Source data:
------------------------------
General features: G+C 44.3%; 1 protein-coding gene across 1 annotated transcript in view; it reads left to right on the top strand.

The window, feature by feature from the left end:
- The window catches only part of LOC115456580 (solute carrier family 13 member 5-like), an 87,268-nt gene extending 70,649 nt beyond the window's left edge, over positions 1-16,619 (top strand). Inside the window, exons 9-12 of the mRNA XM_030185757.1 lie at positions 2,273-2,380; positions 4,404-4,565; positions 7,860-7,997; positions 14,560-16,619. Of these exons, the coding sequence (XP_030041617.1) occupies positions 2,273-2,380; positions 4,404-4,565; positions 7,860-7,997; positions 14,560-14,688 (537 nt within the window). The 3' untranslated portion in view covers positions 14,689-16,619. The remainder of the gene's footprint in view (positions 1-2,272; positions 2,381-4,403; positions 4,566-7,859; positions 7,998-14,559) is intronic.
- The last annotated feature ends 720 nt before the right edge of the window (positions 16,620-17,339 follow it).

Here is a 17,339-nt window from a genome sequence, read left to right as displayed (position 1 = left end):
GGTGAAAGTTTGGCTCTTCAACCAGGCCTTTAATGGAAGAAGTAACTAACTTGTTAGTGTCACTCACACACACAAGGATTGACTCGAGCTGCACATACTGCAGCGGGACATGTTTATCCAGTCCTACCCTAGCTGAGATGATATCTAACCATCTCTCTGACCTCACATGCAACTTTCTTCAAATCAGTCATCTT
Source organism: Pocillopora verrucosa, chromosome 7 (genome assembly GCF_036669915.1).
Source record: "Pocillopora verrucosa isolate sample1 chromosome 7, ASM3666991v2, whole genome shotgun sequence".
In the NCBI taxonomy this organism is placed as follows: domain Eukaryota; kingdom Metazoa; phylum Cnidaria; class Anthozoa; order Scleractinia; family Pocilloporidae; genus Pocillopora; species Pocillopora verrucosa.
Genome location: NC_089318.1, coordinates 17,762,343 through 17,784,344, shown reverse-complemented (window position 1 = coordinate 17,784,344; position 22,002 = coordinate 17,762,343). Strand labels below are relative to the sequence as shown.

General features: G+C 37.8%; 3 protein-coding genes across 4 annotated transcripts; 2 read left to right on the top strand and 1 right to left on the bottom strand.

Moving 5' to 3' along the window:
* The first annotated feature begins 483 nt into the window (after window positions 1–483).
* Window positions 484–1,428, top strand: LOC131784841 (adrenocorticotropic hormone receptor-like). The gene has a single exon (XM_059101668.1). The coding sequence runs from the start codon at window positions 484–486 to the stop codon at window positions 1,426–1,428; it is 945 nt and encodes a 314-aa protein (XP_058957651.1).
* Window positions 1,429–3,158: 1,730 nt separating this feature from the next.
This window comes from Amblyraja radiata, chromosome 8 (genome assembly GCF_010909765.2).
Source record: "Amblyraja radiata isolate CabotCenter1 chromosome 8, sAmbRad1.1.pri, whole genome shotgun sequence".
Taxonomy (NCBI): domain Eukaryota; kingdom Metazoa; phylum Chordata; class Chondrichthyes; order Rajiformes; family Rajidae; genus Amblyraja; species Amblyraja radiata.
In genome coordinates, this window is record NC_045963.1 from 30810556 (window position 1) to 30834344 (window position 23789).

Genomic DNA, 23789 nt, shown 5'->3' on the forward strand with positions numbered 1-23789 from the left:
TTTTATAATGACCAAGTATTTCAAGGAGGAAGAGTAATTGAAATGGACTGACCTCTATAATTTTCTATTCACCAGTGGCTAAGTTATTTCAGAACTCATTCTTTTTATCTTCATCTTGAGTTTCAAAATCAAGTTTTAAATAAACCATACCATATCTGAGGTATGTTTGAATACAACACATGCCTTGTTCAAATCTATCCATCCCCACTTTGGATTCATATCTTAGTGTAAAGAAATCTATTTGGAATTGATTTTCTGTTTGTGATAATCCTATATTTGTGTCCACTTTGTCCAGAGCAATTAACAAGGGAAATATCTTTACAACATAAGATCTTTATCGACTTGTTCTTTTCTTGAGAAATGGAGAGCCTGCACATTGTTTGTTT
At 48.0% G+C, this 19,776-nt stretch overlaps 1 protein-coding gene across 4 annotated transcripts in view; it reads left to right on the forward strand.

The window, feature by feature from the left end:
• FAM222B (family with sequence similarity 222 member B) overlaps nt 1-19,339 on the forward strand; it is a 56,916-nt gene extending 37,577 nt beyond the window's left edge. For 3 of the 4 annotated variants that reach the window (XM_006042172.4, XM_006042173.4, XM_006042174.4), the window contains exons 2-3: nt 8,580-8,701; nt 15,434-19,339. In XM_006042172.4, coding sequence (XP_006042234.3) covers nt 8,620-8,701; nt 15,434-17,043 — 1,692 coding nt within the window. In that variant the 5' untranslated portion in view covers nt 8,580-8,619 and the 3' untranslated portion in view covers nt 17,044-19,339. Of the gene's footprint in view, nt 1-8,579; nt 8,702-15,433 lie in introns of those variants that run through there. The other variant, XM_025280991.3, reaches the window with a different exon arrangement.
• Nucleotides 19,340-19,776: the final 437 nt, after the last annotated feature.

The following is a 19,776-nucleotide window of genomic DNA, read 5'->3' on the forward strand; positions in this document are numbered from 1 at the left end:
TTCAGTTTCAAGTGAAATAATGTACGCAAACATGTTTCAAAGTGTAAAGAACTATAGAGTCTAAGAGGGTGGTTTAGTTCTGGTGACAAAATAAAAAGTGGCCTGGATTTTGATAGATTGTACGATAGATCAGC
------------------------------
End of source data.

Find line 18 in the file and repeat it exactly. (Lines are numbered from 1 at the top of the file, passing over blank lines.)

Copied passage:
Taxonomy (NCBI): domain Eukaryota; kingdom Metazoa; phylum Chordata; class Chondrichthyes; order Rajiformes; family Rajidae; genus Amblyraja; species Amblyraja radiata.